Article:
"By a 56-37 percent margin – down slightly from 60-34 percent in February – voters support making the Legislature full time and banning outside income. Democrats and independents strongly support that, while Republicans are more divided between that idea and keeping the Legislature part time," Greenberg said.
"If the Legislature was full time with outside employment banned, voters would still oppose, 56-41 percent, legislators getting a raise. Republicans and independents strongly oppose a raise, while Democrats are closely divided."
The poll also shows popular Senator Charles Schumer (D) maintaining a strong 57-32 percent favorability rating, down a little from 60-29 percent in February. He holds a huge lead over challenger Wendy Long (R). In a head-to-head matchup, Schumer leads Long by 40 points, 64-24 percent.
Currently, 52 percent say they are prepared to re-elect Schumer, while 38 percent would prefer 'someone else,' largely unchanged from February.
Long has a 13-10 percent favorability rating, but 78 percent of respondents said they don’t not know enough about her to have an opinion.
She had a 17-16 percent favorability rating with 67 percent not knowing enough about her in October 2012, shortly before losing to Kirsten Gillibrand (D) in that year's race for United States Senator.
Meanwhile, Hillary Clinton (D) continues to hold large lead over Donald Trump (R) in the presidential race. Clinton still has a negative 48-50 percent favorability rating, which is down slightly from 48-48 percent in March, while Donald Trump has a negative 26-70 percent favorability rating, down a little from 29-67 percent in March.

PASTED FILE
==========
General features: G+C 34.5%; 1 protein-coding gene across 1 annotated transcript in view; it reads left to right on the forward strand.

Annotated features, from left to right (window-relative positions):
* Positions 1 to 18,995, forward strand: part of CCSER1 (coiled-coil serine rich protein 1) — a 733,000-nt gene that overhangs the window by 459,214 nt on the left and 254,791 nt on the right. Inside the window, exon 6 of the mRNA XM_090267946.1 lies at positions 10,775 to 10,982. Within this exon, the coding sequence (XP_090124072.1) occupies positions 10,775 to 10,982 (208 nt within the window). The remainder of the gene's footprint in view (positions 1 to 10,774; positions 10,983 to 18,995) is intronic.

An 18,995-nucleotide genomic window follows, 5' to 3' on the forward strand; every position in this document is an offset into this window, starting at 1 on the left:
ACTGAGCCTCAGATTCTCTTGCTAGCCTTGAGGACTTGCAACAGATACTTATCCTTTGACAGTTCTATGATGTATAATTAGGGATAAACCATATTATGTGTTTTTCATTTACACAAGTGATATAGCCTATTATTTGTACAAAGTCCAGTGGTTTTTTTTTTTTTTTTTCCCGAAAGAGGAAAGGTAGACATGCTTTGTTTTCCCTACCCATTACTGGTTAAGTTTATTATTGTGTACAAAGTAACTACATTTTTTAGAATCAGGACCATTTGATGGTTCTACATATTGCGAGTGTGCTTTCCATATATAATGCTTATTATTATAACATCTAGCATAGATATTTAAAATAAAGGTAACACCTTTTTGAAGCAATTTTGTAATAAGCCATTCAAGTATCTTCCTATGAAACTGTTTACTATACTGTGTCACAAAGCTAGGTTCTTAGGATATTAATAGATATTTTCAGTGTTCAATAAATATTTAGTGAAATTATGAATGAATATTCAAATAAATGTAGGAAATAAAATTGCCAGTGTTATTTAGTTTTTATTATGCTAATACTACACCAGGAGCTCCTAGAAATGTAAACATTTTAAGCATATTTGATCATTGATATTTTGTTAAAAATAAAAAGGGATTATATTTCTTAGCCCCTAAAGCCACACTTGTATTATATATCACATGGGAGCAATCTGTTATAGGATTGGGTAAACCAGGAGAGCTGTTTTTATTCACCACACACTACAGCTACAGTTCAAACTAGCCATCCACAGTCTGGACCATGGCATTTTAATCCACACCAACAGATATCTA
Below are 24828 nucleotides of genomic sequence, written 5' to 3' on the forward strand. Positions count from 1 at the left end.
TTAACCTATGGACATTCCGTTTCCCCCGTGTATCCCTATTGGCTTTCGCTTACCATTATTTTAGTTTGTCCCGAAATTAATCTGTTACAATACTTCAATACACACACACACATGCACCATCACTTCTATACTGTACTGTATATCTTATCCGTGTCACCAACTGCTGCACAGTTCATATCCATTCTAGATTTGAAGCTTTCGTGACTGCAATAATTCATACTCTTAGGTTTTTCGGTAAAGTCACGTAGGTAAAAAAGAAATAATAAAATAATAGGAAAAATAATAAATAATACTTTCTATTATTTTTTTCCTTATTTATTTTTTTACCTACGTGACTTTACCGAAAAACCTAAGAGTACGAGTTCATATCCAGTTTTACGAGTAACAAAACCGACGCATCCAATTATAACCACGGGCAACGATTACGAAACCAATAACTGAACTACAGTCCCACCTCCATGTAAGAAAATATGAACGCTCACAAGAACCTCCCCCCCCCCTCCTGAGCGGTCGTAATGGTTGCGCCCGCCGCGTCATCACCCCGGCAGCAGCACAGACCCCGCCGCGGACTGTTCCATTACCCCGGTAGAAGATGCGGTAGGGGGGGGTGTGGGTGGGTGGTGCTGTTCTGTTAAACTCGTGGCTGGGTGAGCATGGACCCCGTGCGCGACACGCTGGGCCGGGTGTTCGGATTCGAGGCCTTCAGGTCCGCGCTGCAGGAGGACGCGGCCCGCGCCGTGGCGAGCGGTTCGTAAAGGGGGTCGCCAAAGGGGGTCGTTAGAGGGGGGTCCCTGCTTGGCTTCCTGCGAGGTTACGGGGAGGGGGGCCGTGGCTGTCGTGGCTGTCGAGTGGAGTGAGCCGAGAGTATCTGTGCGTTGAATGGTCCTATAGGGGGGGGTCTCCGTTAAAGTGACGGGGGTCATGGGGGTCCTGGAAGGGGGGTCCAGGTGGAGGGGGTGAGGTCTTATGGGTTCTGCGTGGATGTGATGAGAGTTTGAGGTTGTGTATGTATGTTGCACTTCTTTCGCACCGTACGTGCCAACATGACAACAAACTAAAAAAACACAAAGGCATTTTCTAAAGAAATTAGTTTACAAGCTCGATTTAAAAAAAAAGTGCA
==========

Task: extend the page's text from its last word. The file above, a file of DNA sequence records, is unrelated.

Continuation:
Clinton leads Trump 56-30 percent, little changed from a 57-34 percent lead in March.
"The battle for New York – between the native New York businessman and the former Senator from her adopted home state of New York – continues to be a one-sided race," Greenberg said. "With a two-to-one Democratic enrollment edge, Clinton has a nearly two-to-one edge over Trump. Her 67-point lead with Democrats and 14-point lead with independents trumps his 49-point lead with Republicans.”
At the state level, Governor Andrew Cuomo’s standing with voters has edged up … slightly. Cuomo has a 54-41 percent favorability rating, up a little from 52-43 percent in February, and his job performance rating is a negative 43-56 percent, up slightly from negative 42-58 percent in February.
"Cuomo has seen a slight uptick in his favorability and job performance ratings – now both at their best level since April 2015 – although this poll was completed prior to news breaking that the Administration was facing Federal subpoenas," Greenberg said. "Interestingly, his favorability rating was down a little in New York City but up in both the downstate suburbs and upstate, while on a partisan basis he improved more with Republicans – although still very much under water with them – than he did with Democrats or independents."
The Siena College Poll was conducted April 24-27, 2016 by telephone calls conducted in English to 802 New York State registered voters. It has an overall margin of error of + 4.1 percentage points.